SEOUL (Reuters) - A U.S. satellite has detected increased activity at a North Korean nuclear weapons test site, suggesting it could be preparing for a third test, a South Korean government source was quoted as saying on Thursday.
The report comes after satellite images taken last month also showed heightened activity at the North’s main Yongbyon nuclear complex, indicating Pyongyang was pushing ahead with its nuclear plans in defiance of international pressure.
Defence and foreign ministry officials could not confirm the report in the Chosun Ilbo daily about activity at the test site. The U.S. State Department declined to comment on what it called an intelligence matter, but warned Pyongyang not to engage in any provocative behaviour.
North Korea says its wants to rejoin international nuclear disarmament talks after a two-year boycott, which analysts said was an indication it was hurting badly under harsh U.N. sanctions imposed last year in response to its second nuclear test.
Experts worry the North’s young leader-in-waiting, Kim Jong-un, appointed to senior military and political posts last month by his ailing father Kim Jong-il, might now try to burnish a hardline image by carrying out an act of brinkmanship.
Previous nuclear tests, trumpeted at home, have been used by incumbent leader Kim Jong-il to boost his stature with his country’s powerful armed forces and rally the masses around his guiding military-first rule.
North Korea, scrutinized by U.S. spy satellites, can easily signal it is preparing for a test by moving equipment but that does not mean a blast is imminent.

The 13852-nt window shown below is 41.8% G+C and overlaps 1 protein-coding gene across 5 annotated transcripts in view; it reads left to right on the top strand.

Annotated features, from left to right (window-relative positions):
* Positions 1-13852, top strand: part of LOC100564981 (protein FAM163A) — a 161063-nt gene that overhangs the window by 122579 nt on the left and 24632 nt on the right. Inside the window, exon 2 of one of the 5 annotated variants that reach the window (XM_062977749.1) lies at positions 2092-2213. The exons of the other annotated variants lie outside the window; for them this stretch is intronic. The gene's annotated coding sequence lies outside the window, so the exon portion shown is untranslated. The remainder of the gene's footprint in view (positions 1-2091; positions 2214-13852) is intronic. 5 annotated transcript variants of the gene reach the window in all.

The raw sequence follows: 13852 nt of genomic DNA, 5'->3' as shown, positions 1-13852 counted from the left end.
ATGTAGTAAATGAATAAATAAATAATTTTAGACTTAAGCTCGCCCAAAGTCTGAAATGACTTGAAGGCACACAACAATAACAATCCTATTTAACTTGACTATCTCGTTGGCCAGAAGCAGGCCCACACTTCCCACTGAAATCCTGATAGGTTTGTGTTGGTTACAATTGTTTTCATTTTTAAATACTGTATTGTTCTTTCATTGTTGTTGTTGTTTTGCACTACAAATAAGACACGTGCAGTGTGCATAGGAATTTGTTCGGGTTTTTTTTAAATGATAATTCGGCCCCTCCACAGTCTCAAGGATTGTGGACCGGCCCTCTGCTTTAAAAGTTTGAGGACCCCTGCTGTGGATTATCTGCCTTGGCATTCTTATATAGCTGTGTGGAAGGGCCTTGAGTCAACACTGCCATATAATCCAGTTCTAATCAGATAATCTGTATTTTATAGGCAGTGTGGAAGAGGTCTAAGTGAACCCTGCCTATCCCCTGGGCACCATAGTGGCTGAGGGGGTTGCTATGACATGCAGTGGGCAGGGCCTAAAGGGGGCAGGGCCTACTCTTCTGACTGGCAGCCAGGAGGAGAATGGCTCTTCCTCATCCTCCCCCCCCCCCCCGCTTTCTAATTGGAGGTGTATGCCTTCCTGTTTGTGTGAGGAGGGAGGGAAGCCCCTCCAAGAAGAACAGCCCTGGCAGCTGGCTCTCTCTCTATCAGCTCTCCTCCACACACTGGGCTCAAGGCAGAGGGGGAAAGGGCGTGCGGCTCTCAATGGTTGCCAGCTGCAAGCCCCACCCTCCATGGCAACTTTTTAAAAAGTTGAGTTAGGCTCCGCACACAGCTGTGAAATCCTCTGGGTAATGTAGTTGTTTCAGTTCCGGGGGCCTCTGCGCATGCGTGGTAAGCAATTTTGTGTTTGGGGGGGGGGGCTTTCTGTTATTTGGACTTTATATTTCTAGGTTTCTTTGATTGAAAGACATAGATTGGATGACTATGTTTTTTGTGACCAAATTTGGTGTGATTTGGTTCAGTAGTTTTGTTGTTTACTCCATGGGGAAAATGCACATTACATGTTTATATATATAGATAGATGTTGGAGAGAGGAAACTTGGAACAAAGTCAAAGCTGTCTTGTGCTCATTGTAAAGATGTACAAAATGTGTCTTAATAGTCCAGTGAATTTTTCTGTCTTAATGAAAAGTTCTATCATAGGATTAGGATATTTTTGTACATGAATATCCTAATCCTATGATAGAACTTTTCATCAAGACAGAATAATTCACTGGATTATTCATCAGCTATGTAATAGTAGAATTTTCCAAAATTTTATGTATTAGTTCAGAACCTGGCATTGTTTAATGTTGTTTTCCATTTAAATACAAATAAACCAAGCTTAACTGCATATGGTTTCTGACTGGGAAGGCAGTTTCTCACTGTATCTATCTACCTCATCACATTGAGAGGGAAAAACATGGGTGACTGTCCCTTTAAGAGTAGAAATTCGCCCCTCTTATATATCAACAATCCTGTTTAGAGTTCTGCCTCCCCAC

In April, Washington dismissed a similar report that the secretive North was readying for a third test.
The State Department said on Thursday it could not comment in detail on intelligence matters and indicated it had no information to back up the specific report. But it also took the opportunity to caution Pyongyang.
“Our message to North Korea has been clear and consistent: It needs to cease its provocative actions. And I can think of nothing more provocative than the possibility of another nuclear test or another series of missile firings. It’s the last thing that North Korea should consider at this point,” State Department spokesman P.J. Crowley said.
A third test would improve North Korea’s ability to make nuclear weapons but also decrease its supply of fissile material, thought to be enough for six to eight nuclear bombs, experts say.
The Chosen Ilbo daily quoted an unnamed source as saying the reconnaissance satellite had recently detected “brisk movement” of vehicles and people in Punggye-ri, the location of the North’s past tests in 2006 and 2009.
The source said there were also signs a tunnel that collapsed after the two earlier nuclear tests was being repaired.
However, it seems unlikely the North will conduct a third test in the immediate future since current activities there suggest it will take “about three months” to prepare, the source added.
North Korean Vice Foreign Minister Pak Kil-yon told the U.N. General Assembly last month that Pyongyang would bolster its “nuclear deterrent” in response to the threat posed by the United States, but promised never to use its atomic arsenal to attack or threaten any nation.
Additional reporting by Danbee Moon, and Andrew Quinn in Washington; Editing by David Chance and Jerry Norton